It’s a fishy tale involving a Highland laird who boasts connections to Jane Austen and the Queen, his palatial pile on the River Dee and a syrupy TV documentary that goofed.

Andrew and Nicola Bradford were lauded as an “extraordinary couple” in a programme broadcast on ITV3 last Sunday because of the way they manage Kincardine Castle and their 3,000-acre estate in Aberdeenshire.

But the programme went too far when it wrongly suggested that Andrew caught the salmon eaten by paying guests. If he had, it would have breached the River Dee’s conservation code, and could have been illegal.

Along with shooting, fishing and farming, the one-hour Great Estates documentary described how the Bradfords entertained corporate guests to fine wine and food. According to their website, a banquet for 80 costs over £12,000.

On the broadcast Andrew Bradford told guests that his great-great-great-grand-aunt was the author of Pride and Prejudice, Jane Austen. He said that the Queen used to regularly visit when she was young, and staying at the royal Balmoral estate a short distance away.

But the programme commentary also said that the salmon on the menu was from the river. “In generations gone by, the task of catching the salmon would have fallen to the salaried gamekeepers,” viewers were told.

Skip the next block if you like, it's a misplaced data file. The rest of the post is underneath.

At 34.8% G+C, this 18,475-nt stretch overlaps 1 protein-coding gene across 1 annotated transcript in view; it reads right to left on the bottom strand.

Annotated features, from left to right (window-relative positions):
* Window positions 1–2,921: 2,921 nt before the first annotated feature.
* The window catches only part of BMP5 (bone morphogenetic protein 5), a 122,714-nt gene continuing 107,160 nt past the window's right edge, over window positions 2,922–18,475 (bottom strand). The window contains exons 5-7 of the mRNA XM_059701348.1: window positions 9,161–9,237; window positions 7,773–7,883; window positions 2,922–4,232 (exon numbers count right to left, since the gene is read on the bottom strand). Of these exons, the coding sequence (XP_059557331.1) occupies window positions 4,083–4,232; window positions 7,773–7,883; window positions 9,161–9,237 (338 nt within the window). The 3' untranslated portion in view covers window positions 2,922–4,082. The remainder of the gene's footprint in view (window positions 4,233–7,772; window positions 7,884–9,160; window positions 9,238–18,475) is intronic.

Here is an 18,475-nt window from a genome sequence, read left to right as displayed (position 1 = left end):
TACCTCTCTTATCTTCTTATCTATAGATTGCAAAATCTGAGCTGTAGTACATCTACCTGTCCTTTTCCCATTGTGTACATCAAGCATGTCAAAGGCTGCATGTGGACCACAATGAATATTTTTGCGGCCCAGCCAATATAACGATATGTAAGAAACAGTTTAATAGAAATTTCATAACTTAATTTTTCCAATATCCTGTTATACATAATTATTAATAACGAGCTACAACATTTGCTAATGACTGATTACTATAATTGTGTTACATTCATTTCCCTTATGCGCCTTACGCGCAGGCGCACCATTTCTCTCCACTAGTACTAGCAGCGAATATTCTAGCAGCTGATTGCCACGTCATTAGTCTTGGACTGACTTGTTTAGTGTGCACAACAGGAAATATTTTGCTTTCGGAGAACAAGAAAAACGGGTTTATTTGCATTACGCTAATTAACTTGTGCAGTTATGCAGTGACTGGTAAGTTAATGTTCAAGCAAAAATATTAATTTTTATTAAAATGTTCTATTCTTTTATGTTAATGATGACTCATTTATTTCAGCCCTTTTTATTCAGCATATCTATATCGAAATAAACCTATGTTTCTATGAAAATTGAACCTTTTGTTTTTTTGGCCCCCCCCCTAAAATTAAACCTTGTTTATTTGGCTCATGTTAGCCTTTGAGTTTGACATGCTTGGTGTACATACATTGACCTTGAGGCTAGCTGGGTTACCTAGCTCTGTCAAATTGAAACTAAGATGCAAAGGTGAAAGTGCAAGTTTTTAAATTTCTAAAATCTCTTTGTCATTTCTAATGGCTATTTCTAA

“But tonight, and on every night when such dinners are hosted, the fish is caught by Andrew himself.”

If that were true, it would have breached the conservation code drawn up by the Dee District Salmon Fishery Board, of which Bradford is a member. It requires that all salmon and trout caught be released back into the river to protect fish stocks.

Serving the salmon to paying guests could also have breached the Conservation of Salmon (Prohibition of Sale) (Scotland) Regulations 2002. They prohibit the sale of “any salmon that has been taken by rod and line.”

But according to Bradford, that section of commentary was “a complete load of b*****ks”. It was in part of the documentary about fishing and shooting in which he was not involved, he said.

“We were surprised to see the section as we knew nothing about that part of the storyline which, as far as I was concerned, was fictional and I dismissed it as being the sort of things that filmmakers create to add a story.”

The statement about him catching the salmon that was served was “categorically untrue”, he stated. “If I recall correctly I mentioned my surprise to the director at the time I saw it and was advised that it was introduced to make it all run better.”

Bradford didn’t make a formal complaint, but he did caution viewers on his website. “There are one or two items in the programme which should be taken with a pinch of salt,” he said.

The documentary was made in 2013 by B4Films, based at Ellon in Aberdeenshire, and has been broadcast in the US as well as in the UK. According to the company’s creative director, Jim Brown, the Bradfords did not ask for anything in the film to be changed when they were shown it in advance.

“Perhaps, our researcher during the pre-interview had misunderstood the discussion with Mr Bradford. This is exactly why we show the film for fact checking before it goes near any broadcaster,” Brown told the Sunday Herald.

“This appears to have been just been an unfortunate mistake, and I thank you for pointing it out to me. I will go back into the edit and correct it before it is broadcast in any other country.”